Twelfth graders often groan at the start of “Siddhartha.” Written 100 years ago by Herman Hesse, the eponymous novel follows a young man — Siddhartha — from youth to old age as he searches for spiritual enlightenment.
The Common Core education standards place a heavy emphasis on students grappling with complex texts, and “Siddhartha” is loaded with complexity. I read it myself in high school — and it went right over my head.
Because the novel takes place in ancient India, the characters’ customs, religious beliefs and ways of life are usually unfamiliar to my Baltimore students. Hesse’s style also tends toward the ornate.
So why ask students who’ve grown up in sometimes-battered Baltimore neighborhoods to read an imposing, century-old novel written by a German author set long ago on the other side of the world?
In part, the answer is found in the words of literary critic Mark Schorer: “Learning to read novels, we slowly learn to read ourselves.”
This is one of “Siddhartha’s” virtues: The book coaxes us to look inward.
From the opening pages, we learn that Siddhartha is a high-caste Brahmin — the most respected group in Indian society. Just from the luck of birth, Siddhartha’s got it good: money, privilege, looks, education.
But he’s plagued with “restless thoughts” and “restlessness of the soul.”
Siddhartha isn’t chasing money or status. And he doesn’t want power over others. He’s after something bigger: nirvana and the freedom from suffering it promises.
As the novel unfolds, students begin to identify with Siddhartha’s aspirations. “He kind of opens your eyes because he really questions himself about how he’s living,” a senior named Jazmen said.
Early in his quest, Siddhartha leaves home and joins a group of wandering ascetics. As an ascetic, Siddhartha fasts for weeks at a time, refuses shelter, shuts down his sexual desires and lets his shoulders blister and ooze under the Indian sun while seeking ever deeper states of meditation.
Buddhism holds that the root of all suffering is desire. By letting go of his desires, Siddhartha hopes to find nirvana.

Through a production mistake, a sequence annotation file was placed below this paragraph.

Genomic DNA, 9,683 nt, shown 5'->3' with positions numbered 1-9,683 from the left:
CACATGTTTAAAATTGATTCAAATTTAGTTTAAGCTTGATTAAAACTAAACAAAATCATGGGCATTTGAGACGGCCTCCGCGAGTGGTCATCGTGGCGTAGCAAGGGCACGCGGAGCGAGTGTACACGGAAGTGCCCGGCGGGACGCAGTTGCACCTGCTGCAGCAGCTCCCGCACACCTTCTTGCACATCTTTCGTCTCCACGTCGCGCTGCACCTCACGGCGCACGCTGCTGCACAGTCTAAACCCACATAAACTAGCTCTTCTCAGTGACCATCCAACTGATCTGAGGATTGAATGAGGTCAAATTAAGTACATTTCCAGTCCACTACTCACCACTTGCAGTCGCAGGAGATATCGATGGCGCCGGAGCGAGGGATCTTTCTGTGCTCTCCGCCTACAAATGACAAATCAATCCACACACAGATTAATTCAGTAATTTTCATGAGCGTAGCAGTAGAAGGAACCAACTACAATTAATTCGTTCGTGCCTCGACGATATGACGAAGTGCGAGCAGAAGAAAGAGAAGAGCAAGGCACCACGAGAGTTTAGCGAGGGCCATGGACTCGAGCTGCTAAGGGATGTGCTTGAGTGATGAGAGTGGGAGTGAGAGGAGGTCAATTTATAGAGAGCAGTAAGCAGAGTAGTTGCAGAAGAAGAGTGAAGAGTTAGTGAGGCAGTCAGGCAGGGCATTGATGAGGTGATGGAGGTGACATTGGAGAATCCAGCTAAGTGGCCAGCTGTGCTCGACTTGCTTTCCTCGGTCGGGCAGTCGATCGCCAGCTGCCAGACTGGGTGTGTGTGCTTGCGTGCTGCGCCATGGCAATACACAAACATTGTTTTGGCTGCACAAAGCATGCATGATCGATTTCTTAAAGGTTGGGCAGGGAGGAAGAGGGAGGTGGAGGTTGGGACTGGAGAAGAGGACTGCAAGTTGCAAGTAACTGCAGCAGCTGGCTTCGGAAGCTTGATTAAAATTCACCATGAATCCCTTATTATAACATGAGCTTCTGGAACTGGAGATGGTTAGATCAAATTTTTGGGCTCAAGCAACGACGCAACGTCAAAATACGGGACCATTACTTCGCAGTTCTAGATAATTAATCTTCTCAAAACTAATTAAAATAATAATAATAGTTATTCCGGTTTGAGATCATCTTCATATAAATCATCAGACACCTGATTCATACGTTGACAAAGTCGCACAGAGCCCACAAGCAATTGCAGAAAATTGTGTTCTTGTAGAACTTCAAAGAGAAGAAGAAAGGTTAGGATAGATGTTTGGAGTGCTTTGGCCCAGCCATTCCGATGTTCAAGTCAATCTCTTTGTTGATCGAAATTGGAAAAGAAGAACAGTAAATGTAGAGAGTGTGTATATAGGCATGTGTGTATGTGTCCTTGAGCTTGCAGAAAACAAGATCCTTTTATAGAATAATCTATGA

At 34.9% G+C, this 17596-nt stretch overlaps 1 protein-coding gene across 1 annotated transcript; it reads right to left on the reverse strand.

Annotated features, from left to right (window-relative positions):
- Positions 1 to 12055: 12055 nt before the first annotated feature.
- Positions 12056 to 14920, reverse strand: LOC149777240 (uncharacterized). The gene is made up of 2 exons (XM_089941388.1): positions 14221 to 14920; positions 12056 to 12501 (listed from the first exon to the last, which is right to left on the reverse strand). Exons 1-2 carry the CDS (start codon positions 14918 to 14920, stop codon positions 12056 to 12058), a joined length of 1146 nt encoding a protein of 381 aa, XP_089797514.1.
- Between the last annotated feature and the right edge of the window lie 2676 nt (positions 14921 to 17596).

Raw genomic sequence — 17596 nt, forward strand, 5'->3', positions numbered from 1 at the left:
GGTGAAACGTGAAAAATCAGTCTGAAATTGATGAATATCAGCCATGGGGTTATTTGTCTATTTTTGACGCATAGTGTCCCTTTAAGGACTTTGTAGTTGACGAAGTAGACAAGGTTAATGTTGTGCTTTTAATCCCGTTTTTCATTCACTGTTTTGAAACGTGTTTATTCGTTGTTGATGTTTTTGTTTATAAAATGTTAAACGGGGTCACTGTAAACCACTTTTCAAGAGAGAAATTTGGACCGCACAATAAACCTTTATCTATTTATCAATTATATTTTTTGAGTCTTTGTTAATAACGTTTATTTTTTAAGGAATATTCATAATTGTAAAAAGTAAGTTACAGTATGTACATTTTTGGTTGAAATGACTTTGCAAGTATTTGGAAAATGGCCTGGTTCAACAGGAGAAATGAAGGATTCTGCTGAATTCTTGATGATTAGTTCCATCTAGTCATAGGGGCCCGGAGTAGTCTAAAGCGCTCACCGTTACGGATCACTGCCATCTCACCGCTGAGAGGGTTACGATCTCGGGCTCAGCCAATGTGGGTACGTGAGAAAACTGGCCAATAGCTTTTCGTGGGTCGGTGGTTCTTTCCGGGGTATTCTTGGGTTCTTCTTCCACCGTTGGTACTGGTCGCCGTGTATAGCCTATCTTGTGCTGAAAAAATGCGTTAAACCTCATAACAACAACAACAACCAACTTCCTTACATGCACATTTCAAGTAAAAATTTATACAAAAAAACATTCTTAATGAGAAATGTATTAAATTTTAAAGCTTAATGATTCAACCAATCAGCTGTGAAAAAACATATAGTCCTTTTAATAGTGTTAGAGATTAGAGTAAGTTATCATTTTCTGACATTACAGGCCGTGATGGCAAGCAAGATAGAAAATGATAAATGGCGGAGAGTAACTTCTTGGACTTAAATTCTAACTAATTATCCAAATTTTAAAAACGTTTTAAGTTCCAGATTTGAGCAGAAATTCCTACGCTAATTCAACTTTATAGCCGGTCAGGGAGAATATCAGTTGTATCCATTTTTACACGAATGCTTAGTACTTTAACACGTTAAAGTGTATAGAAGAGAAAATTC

Students have lively debates when they test this idea against their own experiences and tease out the ways our desires — for status, for approval, for comforts, for shoring up our egos — sometimes take us out of our true selves and lead us astray. One student thought Siddhartha is “a dummy” for abandoning the comforts of his privileged upbringing. Another student, Trey, a reliably perceptive reader, understood Siddhartha’s motivations: “I don’t disagree with Siddhartha’s decision. A lot of people would appreciate life more if they knew what it was like not to have anything.”
In a nearby village, Siddhartha encounters Gotoma the Buddha. Here is the ultimate spiritual guru, “the enlightened one,” a figure who has attained the nirvana Siddhartha wants. Despite his adoring followers, the Buddha is indifferent to fame. He has no vanities that need soothing. He imitates no one, he doesn’t hold himself above or apart from others.
The Buddha offers another counterpoint to our Instagram culture. One student — a young man who usually prefers music over books — summed up the Buddha’s peculiar inner peace this way: “Some people get caught up trying to be something they’re not. When you’re not worried about impressing other people, you calm down and you can gain more knowledge.”
Soon, Siddhartha sets off again — alone and lonely, but determined to learn through his own experiences.
A student who plans to join the military connected with Siddhartha’s sense of purpose. He admired how Siddhartha could change course and adapt. “Not everyone can do that. You might get some people who say they wanna change, but they just keep doing the same thing.”
Does Siddhartha find nirvana? Does he find the self-knowledge he left his mother and father to pursue all those years before?
A century after “Siddhartha’s” publication, many twelfth graders in my Baltimore classroom discover they are eager to follow Siddhartha on his journey, pulled along by this character’s longing for something deeper and more meaningful.
Adam Schwartz’s (adamschwartzwriter.org) debut collection of stories, “The Rest of the World,” won the Washington Writers’ Publishing House 2020 prize for fiction. His nonfiction has appeared in the Sewanee Review, Pittsburgh Post-Gazette, The Forward, The Baltimore Sun, New York Daily News, Bethesda Magazine, Washington Independent Review of Books and other publications. For 23 years, he has taught high school in Baltimore.